Penny for your thoughts, boys?

Here’s what we saw on the most chaotic day of the Tour so far.

Pogačar throws down the gauntlet

The race had traversed the first two gravel sectors, losing and regaining Primož Roglič, and dropping Simon Yates and Richard Carapaz for good among many many others (both lost almost ten minutes, well and truly ending any GC ambitions), when UAE Team Emirates set about stretching the bunch – a sure sign that Pogačar was restless.

The yellow jersey moved up to the pointy end of the reduced peloton over the top of the three-star Polisy à Celles-sur-Ource sector which happened also to be on the Cat. 4 Cóte de Val Frion, and then plunged into the descent without a look behind him.

Why did Pogačar attack? Because he could, and doing so would land another psychological blow to his rivals. He also chose a perfect spot to do so, scorching down a descent where he needed more handling skills than power in the legs.

It took a few-hundred metres for anyone to get organised, and it was Evenepoel who was fastest in response, soon joined by Laporte, Jorgenson, and a show of force from the Ineos Grenadiers. Not for the first nor last time on this stage, European champion Laporte was the man to reel the yellow jersey in and restore calm. Briefly.

Evenepoel picks it up

The next and last categorised climb of the Côte de Chacenay, also incorporating a three-star gravel sector, provided another opportunity, a classic launchpad. Visma-Lease a Bike was pushing the pace in the peloton at this point, Wout van Aert back in worker mode on a day he would spend yoyoing from the front to the rear of the pack and back, UAE Team Emirates hovering on their tail.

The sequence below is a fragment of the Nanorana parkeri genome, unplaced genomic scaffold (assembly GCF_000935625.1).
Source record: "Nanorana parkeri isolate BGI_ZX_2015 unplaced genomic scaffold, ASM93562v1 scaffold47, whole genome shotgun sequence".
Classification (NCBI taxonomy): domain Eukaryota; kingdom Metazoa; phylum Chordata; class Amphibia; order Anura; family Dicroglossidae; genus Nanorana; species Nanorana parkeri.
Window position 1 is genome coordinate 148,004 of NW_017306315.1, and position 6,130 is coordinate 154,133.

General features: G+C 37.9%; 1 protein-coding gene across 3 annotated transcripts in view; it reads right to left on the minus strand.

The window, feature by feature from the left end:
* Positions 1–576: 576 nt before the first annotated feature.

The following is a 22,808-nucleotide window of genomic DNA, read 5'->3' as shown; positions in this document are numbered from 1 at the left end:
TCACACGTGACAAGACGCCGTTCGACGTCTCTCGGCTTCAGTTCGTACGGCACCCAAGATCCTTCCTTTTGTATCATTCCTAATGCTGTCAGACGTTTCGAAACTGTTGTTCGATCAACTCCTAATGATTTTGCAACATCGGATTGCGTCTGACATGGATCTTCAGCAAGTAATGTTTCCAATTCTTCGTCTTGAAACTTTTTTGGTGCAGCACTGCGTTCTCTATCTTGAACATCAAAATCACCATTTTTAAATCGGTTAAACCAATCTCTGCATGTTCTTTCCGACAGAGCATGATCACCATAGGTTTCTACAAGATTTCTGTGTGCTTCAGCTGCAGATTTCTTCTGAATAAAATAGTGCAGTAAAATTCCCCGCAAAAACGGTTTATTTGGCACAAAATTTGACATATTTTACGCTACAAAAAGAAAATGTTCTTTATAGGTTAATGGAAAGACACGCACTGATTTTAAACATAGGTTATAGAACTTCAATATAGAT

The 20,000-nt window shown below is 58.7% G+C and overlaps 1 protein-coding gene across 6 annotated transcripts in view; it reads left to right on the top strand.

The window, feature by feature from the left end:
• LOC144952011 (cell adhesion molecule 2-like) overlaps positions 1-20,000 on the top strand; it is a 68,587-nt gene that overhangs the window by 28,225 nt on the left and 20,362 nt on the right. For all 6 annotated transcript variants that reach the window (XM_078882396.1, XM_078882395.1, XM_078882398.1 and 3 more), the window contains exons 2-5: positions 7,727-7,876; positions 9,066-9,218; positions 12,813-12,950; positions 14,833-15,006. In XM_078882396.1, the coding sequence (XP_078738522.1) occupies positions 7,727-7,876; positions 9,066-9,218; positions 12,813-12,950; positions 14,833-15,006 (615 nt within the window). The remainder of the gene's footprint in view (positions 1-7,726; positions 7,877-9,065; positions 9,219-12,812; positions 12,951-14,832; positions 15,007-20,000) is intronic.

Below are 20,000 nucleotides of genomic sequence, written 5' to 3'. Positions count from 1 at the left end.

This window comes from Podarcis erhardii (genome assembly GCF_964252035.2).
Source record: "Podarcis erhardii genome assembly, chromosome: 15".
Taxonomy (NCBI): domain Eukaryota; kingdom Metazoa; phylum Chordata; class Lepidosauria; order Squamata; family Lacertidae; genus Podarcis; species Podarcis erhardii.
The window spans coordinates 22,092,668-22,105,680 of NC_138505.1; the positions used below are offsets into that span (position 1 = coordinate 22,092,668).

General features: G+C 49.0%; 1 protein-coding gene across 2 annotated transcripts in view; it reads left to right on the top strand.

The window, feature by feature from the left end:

Despite the grimace-inducing pace on the front, Evenepoel was ready to pounce, and he chose a section just before the road kicked up in earnest, and just as the channel narrowed through a tunnel of rabid fans.

Whether it was the wisest place for the young Belgian to attack is up for debate, and not only for the significant distance from the finish. While Pogačar had attacked on a descent, Evenepoel had opted for a much greater effort on one of the steepest ramps of the stage. It’s an effort he might pay for later in his debut Tour, but in the moment, he was firmly in race mode.

Evenepoel is an immensely punchy rider. In one-day races or past stages on which he’s less of a threat, these are the sorts of accelerations that end the race before its begun. But both Pogačar and Vingegaard were ready and resolved to get back on terms, and within a couple of kilometres, they’d done just that.

Vingegaard is the grown-up in the room